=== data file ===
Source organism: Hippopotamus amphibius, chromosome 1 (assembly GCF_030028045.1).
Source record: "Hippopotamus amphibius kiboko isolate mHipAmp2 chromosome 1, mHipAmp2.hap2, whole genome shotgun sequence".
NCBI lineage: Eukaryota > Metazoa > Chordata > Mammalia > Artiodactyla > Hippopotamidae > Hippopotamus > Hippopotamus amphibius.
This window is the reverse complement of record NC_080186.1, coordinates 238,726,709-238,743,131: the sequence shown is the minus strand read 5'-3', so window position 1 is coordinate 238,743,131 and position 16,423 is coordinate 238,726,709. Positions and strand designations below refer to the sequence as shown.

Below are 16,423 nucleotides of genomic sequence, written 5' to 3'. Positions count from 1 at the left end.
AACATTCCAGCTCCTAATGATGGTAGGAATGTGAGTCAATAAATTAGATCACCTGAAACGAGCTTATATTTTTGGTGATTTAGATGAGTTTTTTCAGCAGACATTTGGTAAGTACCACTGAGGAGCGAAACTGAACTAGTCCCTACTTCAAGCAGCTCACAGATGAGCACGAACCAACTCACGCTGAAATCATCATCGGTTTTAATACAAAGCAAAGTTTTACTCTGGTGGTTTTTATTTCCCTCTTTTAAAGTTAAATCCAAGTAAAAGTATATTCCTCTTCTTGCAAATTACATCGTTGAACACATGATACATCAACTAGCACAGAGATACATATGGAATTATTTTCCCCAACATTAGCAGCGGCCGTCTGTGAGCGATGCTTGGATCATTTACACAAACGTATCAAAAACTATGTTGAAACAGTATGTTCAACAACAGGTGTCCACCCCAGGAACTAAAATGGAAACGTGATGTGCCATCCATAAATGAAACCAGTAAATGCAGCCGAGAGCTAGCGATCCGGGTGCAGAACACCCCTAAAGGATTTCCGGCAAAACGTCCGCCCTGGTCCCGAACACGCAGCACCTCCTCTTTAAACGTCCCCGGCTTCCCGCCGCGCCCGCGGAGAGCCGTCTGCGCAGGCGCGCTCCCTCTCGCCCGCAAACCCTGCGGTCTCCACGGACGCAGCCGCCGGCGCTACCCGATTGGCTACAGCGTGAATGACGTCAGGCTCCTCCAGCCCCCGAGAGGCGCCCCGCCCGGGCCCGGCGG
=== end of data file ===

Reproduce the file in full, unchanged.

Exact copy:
Source organism: Hippopotamus amphibius, chromosome 1 (assembly GCF_030028045.1).
Source record: "Hippopotamus amphibius kiboko isolate mHipAmp2 chromosome 1, mHipAmp2.hap2, whole genome shotgun sequence".
NCBI lineage: Eukaryota > Metazoa > Chordata > Mammalia > Artiodactyla > Hippopotamidae > Hippopotamus > Hippopotamus amphibius.
This window is the reverse complement of record NC_080186.1, coordinates 238,726,709-238,743,131: the sequence shown is the minus strand read 5'-3', so window position 1 is coordinate 238,743,131 and position 16,423 is coordinate 238,726,709. Positions and strand designations below refer to the sequence as shown.

Below are 16,423 nucleotides of genomic sequence, written 5' to 3'. Positions count from 1 at the left end.
AACATTCCAGCTCCTAATGATGGTAGGAATGTGAGTCAATAAATTAGATCACCTGAAACGAGCTTATATTTTTGGTGATTTAGATGAGTTTTTTCAGCAGACATTTGGTAAGTACCACTGAGGAGCGAAACTGAACTAGTCCCTACTTCAAGCAGCTCACAGATGAGCACGAACCAACTCACGCTGAAATCATCATCGGTTTTAATACAAAGCAAAGTTTTACTCTGGTGGTTTTTATTTCCCTCTTTTAAAGTTAAATCCAAGTAAAAGTATATTCCTCTTCTTGCAAATTACATCGTTGAACACATGATACATCAACTAGCACAGAGATACATATGGAATTATTTTCCCCAACATTAGCAGCGGCCGTCTGTGAGCGATGCTTGGATCATTTACACAAACGTATCAAAAACTATGTTGAAACAGTATGTTCAACAACAGGTGTCCACCCCAGGAACTAAAATGGAAACGTGATGTGCCATCCATAAATGAAACCAGTAAATGCAGCCGAGAGCTAGCGATCCGGGTGCAGAACACCCCTAAAGGATTTCCGGCAAAACGTCCGCCCTGGTCCCGAACACGCAGCACCTCCTCTTTAAACGTCCCCGGCTTCCCGCCGCGCCCGCGGAGAGCCGTCTGCGCAGGCGCGCTCCCTCTCGCCCGCAAACCCTGCGGTCTCCACGGACGCAGCCGCCGGCGCTACCCGATTGGCTACAGCGTGAATGACGTCAGGCTCCTCCAGCCCCCGAGAGGCGCCCCGCCCGGGCCCGGCGG